Diocesan Abuse Prevention Effort

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The Diocese of Pittsburgh is committed to the prevention of abuse of children and young people and has a strong public record of responding to accusations of clergy sexual misconduct and has had published policies in place since 1993. The following news and resources are available for use by both the clergy and the laity of the diocese and the public.

Safe Environment Frequently Asked Questions

Ron Ragan, former director of the diocesan Office for the Protection of Children and Young People, recently addressed questions that are frequently asked by parishioners about the safe environment program. Here are his answers:

Why is it necessary to have a safe environment program in the Diocese of Pittsburgh?

On June 14, 2002, in response to the clergy sexual abuse scandal, the U.S. Conference of Catholic Bishops approved the national “Charter for the Protection of Children and Young People.” The charter requires that every diocese/eparchy in the U.S. implement a safe environment program.

What is contained in the national charter?

The national charter, titled “Promise to Protect/Pledge to Heal,” includes 17 specific articles. Included in the articles is the pledge to promote healing and reconciliation with victims/survivors of sexual abuse of minors; a guarantee of an effective response to allegations of abuse of minors; the assurance of accountability in all matters related to child and youth protection; and the pledge to protect the faithful in the future. The charter also contains 13 “Essential Norms” that must be contained in diocesan policies dealing with allegations of sexual abuse of minors by diocesan and religious priests and deacons.

Are there specific components that must be included in all safe environment programs regardless of the size of the diocese or its location in the United States? 

Yes. Adults (clergy, employees and volunteers) in positions of trust in regard to minors must adhere to clear and well publicized standards of ministerial behavior commonly referred to as the Code of Pastoral Conduct. They must also undergo a background screening to ensure that they do not pose a threat to minors. Finally, training is to be provided to children, youth, parents, ministers, educators, volunteers and others on how to recognize and prevent child abuse.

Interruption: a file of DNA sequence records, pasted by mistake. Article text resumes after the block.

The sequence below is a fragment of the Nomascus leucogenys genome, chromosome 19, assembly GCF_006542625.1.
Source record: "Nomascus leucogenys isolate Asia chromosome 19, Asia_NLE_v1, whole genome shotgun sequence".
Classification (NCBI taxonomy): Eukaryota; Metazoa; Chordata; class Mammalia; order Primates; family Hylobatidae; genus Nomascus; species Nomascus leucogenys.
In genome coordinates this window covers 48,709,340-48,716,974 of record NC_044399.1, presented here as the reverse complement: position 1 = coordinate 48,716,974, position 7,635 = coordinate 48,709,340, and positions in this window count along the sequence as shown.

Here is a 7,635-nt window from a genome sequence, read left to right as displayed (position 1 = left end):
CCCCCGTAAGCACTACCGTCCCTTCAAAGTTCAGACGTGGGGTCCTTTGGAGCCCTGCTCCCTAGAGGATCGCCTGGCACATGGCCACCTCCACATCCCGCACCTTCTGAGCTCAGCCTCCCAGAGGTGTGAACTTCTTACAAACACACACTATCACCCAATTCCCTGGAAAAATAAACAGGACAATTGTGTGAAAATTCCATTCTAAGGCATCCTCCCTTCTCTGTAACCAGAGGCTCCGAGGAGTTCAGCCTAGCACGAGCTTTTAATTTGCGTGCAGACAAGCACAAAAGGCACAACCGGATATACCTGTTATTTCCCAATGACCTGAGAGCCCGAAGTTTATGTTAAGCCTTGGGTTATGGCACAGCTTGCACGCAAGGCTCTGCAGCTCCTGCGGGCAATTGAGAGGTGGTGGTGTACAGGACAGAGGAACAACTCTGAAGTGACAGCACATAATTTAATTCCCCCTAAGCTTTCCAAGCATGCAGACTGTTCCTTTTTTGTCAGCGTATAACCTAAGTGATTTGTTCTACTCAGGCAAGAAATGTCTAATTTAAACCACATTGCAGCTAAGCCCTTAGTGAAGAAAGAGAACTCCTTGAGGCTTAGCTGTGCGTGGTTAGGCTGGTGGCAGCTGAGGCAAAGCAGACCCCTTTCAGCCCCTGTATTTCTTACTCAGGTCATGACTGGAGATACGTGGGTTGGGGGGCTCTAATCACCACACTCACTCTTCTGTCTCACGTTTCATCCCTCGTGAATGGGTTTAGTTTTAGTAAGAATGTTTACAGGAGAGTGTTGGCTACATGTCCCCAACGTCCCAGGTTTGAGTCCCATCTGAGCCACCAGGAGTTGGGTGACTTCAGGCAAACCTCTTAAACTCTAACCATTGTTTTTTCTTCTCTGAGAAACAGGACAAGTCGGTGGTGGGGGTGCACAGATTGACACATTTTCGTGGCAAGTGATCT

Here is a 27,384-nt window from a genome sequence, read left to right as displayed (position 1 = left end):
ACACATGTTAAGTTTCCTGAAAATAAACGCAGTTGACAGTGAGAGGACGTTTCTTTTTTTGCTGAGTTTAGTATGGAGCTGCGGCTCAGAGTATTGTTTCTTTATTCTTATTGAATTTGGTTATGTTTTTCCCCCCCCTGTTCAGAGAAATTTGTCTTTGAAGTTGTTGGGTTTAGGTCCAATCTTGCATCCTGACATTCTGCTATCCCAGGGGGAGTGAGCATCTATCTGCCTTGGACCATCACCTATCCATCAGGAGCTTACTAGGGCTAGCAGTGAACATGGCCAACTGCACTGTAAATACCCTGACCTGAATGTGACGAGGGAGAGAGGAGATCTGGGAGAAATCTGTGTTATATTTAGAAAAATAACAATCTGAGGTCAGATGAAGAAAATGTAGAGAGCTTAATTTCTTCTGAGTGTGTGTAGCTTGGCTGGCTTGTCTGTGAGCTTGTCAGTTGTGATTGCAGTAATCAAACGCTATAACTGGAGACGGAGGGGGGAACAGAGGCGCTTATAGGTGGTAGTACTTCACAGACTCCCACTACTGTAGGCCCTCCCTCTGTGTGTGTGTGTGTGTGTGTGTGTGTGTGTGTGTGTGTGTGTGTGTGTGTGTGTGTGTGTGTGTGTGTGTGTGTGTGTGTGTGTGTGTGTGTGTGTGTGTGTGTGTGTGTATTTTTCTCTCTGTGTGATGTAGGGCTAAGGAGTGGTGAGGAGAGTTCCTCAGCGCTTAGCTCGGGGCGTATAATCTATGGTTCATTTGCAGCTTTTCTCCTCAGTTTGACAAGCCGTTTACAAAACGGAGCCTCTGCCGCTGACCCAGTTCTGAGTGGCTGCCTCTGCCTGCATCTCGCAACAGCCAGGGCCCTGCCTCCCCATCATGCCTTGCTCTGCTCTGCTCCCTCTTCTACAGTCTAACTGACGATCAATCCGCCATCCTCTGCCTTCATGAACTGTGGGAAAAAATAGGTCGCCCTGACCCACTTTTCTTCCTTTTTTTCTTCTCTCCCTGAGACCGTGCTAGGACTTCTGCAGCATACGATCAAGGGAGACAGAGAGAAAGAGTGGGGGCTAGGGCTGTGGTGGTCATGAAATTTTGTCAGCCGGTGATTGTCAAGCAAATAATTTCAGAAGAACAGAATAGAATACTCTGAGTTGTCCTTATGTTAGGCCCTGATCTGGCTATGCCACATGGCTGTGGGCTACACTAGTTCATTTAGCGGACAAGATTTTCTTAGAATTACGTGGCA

What specific requirements — that address the components contained in the charter — are included in the Diocese of Pittsburgh Safe Environment Program? 

Adults (18 or older) who are subject to the safe environment policy must 1) Complete an online database application (to track compliance with the national charter), 2) Acknowledge that they will adhere to the standards of behavior contained in the Code of Pastoral Conduct, 3) Complete the Pennsylvania State Police Criminal Record Check, 4) Complete the Department of Public Welfare Child Abuse History, and 5) Take Protecting God’s Children training.

Is there a specific list of church personnel (employees/volunteers) who are subject to the Diocese of Pittsburgh Safe Environment Policy? 

Yes. Any adult (18 or older) serving in a ministry listed on Appendix A of the safe environment policy is subject to the policy.

Why are volunteers such as extraordinary ministers of holy Communion, lectors, choir members and ushers subject to the policy when they do not work directly with children? 

Volunteers serving in these and other ministries are acting in the name of and representing the church. To children, they are considered people to be trusted whether they are encountered inside or outside church premises.

I have a relative who lives in another diocese in Pennsylvania and I was told that the safe environment program in their diocese is different. Why? 

Every bishop is responsible for promulgating a safe environment policy for his particular diocese based on the articles and essential norms contained in the national charter. Consequently, standards of conduct, the choice of background screenings and training programs on how to recognize and prevent abuse can vary from diocese to diocese.

Who in a parish is considered a mandated reporter of suspected child abuse under the Child Protective Services Law of Pennsylvania? 

Any parish employee or volunteer acting in the name of the church and subject to the safe environment policy who suspects that a child in the care of the church has been physically, sexually or mentally abused is considered by the bishops of Pennsylvania to be a mandated reporter. Every parish and institution in the diocese is required to have a reporting protocol in place outlining the chain of command to be followed by employees and volunteers who suspect that abuse may have taken place.